So began a massive revitalization project that resulted in an expanded and strengthened curriculum and several new buildings. The effect of these improvements was dramatic: By 1899-1900, Wheaton's enrollment had more than tripled. In November 1911, trustees announced their decision to apply for a college charter, which was granted by the Massachusetts Legislature in February 1912.
The first half of the 20th century brought further expansion. In planning the physical development of Wheaton's campus, President Cole consulted with the young Boston architect Ralph Adams Cram as early as 1897. Cram's pencil sketch of a "Court of Honor"--a rectangular, open space surrounded by groups of buildings--became a blueprint for campus development; a gymnasium, science building, chapel, power house, three dormitories, and an observatory were constructed between 1900 and 1925. Ralph Adams Cram would later become supervising architect at Princeton, Rice, MIT and the U.S. Military Academy at West Point.
Following Samuel V. Cole's death in 1925, the Reverend John Edgar Park became Wheaton's second president. He began his tenure by modernizing the curriculum. Among his accomplishments: introducing departmental honors and senior seminars, instituting a system of academic majors and minors, and establishing a Wheaton chapter of Phi Beta Kappa.
The year 1935 brought Wheaton's centennial anniversary, which the college commemorated with a two-day celebration that included commencement, alumnae reunions, historical exhibits, and the performance of a pageant written by English department members Ellen Ballou and Louise Barr MacKenzie. Student enrollment and the number of faculty increased steadily during Dr. Park's presidency, and new buildings continued to appear on the campus horizon based on the campus plan originated by Cole and Cram. Wheaton's growth and vitality during these years is particularly noteworthy in the context of two major world events: the Great Depression and World War II.
Growth and transformation
A. Howard Meneely began his 17-year tenure as Wheaton president when Dr. Park retired in 1944. By the mid-1950s pursuing a college education had become an increasingly desirable goal for growing numbers of students nationwide. Noting Wheaton's own steady enrollment growth since World War II, President Meneely voiced his concern that unless college facilities and the number of faculty increased across the country, a crisis in education could result. At the same time, Dr. Meneely believed that Wheaton should remain a "small" college, continuing to provide students with individualized attention and a homelike atmosphere.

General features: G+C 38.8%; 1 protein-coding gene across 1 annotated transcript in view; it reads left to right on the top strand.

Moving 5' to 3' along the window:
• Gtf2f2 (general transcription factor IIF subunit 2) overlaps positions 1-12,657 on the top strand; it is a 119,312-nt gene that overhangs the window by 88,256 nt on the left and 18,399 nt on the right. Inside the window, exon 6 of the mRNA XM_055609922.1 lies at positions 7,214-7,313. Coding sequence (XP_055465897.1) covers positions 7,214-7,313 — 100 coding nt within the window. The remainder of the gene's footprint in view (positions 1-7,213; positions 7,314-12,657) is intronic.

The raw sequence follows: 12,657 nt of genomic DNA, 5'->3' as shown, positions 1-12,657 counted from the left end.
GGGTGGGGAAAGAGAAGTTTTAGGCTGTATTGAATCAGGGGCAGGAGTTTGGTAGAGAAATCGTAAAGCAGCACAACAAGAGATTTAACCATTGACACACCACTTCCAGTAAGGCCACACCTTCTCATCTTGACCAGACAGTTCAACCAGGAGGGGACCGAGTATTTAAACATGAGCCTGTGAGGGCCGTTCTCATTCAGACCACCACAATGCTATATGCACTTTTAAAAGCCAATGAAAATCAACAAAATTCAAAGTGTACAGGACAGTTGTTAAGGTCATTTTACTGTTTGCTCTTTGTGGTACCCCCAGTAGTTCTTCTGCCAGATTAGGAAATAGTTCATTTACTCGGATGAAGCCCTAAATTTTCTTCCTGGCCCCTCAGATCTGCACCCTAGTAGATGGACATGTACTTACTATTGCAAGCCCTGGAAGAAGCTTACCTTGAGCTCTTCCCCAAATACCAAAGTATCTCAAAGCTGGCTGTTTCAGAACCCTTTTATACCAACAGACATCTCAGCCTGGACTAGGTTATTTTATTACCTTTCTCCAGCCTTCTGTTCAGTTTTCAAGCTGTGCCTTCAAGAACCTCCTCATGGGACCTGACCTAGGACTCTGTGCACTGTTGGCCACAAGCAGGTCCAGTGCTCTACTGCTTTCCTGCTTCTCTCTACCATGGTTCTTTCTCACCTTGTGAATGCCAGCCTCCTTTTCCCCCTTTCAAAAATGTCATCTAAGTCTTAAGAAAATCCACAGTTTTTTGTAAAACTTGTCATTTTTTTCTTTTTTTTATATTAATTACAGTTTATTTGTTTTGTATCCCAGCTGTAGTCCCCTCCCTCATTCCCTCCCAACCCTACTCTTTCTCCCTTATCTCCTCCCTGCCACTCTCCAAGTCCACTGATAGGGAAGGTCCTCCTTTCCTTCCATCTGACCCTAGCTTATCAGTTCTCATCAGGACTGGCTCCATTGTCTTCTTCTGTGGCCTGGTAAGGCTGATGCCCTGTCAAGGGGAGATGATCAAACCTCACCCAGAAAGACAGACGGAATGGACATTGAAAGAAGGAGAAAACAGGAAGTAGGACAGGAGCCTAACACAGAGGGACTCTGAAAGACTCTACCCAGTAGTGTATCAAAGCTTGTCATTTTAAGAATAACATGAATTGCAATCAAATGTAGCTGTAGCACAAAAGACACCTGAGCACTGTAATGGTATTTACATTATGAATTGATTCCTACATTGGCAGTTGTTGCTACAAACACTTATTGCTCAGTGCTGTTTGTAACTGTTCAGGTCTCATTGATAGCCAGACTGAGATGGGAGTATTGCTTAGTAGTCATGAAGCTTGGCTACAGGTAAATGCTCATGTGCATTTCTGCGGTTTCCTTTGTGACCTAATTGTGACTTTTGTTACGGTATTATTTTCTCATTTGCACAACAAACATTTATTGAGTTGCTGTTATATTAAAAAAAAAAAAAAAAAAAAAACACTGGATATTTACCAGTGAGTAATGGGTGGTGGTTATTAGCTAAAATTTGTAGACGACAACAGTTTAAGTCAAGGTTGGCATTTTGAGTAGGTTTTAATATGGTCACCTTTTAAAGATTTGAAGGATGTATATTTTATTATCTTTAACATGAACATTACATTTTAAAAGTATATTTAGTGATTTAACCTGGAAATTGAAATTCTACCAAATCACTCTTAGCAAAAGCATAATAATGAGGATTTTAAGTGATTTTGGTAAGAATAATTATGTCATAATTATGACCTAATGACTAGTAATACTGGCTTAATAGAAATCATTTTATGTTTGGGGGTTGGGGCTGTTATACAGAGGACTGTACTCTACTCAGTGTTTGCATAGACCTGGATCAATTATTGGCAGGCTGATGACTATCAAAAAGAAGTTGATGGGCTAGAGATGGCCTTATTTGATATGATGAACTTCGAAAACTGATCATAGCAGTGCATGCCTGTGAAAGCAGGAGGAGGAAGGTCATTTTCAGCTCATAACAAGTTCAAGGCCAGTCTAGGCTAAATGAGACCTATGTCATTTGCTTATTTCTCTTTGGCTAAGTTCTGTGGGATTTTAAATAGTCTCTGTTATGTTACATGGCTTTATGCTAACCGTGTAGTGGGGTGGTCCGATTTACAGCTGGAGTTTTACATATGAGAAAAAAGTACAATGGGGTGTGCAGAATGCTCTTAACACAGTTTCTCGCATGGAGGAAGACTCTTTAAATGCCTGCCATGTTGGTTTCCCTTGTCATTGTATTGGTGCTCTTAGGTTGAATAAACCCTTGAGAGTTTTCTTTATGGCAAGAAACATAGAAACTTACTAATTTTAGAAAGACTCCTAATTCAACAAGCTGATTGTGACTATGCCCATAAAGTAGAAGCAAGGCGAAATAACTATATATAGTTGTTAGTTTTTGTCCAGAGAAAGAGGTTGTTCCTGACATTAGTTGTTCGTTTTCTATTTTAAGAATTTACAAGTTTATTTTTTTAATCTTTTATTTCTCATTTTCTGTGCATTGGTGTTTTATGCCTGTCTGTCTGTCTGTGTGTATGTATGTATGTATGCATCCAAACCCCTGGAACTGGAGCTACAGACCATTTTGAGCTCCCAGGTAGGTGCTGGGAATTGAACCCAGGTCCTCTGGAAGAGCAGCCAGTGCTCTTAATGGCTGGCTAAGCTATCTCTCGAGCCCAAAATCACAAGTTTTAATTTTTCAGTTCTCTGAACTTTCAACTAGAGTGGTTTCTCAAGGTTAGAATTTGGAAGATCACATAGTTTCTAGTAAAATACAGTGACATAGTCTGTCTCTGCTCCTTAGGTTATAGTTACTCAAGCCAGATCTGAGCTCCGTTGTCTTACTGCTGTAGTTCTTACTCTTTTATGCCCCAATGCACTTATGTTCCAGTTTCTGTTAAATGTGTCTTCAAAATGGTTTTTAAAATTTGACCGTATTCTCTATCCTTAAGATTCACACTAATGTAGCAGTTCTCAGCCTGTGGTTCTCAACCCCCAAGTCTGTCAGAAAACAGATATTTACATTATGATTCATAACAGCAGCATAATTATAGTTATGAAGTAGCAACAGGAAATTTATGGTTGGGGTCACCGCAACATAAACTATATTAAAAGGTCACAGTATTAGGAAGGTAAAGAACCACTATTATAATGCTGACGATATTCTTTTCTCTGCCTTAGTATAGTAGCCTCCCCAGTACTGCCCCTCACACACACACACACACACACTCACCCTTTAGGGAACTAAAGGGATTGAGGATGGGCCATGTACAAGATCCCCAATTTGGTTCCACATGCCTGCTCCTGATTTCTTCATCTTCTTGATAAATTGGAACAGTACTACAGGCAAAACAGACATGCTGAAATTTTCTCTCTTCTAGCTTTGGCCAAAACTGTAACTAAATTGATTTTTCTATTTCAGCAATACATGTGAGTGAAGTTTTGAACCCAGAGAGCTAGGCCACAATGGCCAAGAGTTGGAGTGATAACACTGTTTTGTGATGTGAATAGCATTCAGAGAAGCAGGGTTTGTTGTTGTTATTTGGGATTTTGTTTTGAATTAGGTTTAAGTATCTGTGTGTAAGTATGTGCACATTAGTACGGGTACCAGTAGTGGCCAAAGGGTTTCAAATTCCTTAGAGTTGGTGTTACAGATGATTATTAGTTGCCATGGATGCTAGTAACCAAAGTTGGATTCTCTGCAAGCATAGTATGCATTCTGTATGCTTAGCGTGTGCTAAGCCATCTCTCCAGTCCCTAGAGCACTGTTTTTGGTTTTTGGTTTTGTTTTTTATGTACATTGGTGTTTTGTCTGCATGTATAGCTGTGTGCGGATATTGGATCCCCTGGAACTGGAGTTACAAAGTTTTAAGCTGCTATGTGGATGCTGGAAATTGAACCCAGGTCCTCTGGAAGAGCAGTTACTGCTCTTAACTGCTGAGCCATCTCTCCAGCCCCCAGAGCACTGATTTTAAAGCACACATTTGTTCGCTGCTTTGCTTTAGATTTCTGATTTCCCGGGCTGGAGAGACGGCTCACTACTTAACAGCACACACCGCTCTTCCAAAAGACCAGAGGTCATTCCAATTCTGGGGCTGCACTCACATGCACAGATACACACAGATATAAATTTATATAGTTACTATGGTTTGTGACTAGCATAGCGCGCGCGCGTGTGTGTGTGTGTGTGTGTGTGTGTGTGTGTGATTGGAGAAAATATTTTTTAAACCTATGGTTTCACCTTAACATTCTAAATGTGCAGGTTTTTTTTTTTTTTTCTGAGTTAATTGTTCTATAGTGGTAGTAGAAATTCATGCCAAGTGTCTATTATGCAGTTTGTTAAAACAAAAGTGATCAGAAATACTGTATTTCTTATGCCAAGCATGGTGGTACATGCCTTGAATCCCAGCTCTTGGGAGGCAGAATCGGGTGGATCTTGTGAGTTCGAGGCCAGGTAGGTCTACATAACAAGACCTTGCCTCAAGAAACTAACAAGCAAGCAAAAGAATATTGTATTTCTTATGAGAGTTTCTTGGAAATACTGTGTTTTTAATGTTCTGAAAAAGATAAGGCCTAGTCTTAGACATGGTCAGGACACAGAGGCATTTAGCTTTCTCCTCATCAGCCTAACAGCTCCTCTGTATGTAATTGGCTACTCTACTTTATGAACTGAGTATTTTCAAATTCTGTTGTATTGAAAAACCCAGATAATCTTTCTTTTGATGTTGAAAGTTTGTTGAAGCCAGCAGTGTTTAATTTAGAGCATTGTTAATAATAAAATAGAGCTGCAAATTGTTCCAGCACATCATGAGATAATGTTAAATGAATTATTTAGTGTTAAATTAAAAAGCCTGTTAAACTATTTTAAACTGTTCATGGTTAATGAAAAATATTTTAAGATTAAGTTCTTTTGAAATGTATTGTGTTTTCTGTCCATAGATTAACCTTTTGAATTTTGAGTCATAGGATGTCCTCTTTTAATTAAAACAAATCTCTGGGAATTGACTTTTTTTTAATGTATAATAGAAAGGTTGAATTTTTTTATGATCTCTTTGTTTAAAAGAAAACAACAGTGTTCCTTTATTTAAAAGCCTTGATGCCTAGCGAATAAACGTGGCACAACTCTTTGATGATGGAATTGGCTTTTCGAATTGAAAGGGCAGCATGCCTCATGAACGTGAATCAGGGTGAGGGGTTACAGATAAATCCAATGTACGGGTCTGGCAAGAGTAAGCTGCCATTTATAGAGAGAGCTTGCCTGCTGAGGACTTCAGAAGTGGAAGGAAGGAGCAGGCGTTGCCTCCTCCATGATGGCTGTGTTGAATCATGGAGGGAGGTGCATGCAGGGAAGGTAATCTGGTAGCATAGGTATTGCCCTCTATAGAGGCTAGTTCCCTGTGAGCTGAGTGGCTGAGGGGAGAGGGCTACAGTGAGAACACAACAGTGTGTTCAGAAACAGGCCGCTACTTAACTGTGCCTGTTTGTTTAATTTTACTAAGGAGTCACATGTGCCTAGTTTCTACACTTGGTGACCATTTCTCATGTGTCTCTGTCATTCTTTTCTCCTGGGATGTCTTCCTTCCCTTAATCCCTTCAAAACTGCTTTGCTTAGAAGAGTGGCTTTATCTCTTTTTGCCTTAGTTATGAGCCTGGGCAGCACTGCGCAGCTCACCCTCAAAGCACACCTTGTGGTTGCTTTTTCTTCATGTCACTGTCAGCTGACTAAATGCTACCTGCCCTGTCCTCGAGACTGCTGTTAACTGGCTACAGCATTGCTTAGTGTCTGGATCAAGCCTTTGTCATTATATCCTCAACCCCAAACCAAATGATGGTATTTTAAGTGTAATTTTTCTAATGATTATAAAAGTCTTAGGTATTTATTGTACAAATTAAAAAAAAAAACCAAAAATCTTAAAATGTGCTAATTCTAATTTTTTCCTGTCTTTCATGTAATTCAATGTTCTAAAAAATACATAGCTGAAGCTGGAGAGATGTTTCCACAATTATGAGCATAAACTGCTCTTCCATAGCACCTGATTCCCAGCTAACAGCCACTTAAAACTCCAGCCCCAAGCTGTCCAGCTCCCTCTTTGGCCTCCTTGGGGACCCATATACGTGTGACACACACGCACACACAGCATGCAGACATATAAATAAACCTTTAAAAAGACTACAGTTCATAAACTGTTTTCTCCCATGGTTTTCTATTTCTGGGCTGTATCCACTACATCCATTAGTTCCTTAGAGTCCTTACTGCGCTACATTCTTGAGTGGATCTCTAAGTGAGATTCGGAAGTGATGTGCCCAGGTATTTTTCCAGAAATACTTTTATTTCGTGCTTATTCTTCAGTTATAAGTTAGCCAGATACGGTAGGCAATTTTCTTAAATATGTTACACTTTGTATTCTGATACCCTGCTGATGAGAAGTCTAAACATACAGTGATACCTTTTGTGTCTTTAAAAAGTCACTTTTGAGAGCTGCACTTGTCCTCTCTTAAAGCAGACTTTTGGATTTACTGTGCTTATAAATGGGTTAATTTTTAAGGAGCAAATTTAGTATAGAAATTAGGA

While agreeing with President Meneely in principle, trustees acknowledged the changing definition of a small college and voted, in 1955, to increase Wheaton's enrollment by 250 students. This initiative, combined with another vote taken six years later, doubled enrollment to 1,200 students. In turn, such growth allowed Wheaton to expand and improve its curriculum, faculty and building program.
On the academic front, Wheaton established a major lecture series through the generosity of Henry Witte Otis in 1959. (Two of Mr. Otis's daughters graduated from Wheaton.) Wheaton Professor of Religion J. Arthur Martin developed the idea for the Otis Lecture Series to give students, as he put it, "an opportunity to hear and to come to know distinguished theologians and philosophers, and to profit from the inspiration and guidance of a person of such intellectual stature as is usually found in our leading universities." Among the earliest Otis lecturers were Paul J. Tillich (1961) and Eleanor Roosevelt (1962). Today, the purpose of the Otis Fund has broadened to support a colloquium in social justice--a forum through which the Wheaton community may address key contemporary social issues. The first Otis Social Justice Award was presented in 1990 to former U.S. Surgeon General C. Everett Koop. Two years later the award went to Jonathan Kozol, author and critical observer of American public education. The annual Miriam Lee Tropp Memorial Lecture, meanwhile, has featured CBS 60 Minutes correspondent Lesley Stahl '63, economist Elizabeth Janeway and Chinese political observer William Hinton, among others; the Wright-Shippee Memorial Lecture has brought to campus well-known artists and art historians.
During his last year as Wheaton president, Dr. Meneely suffered from cancer, and the administration of the college fell increasingly to Dean of the College Elizabeth Stoffregen May. Dr. May was named acting president upon Dr. Meneely's death, and served in that capacity from 1961 to 1962 during the search for a new leader.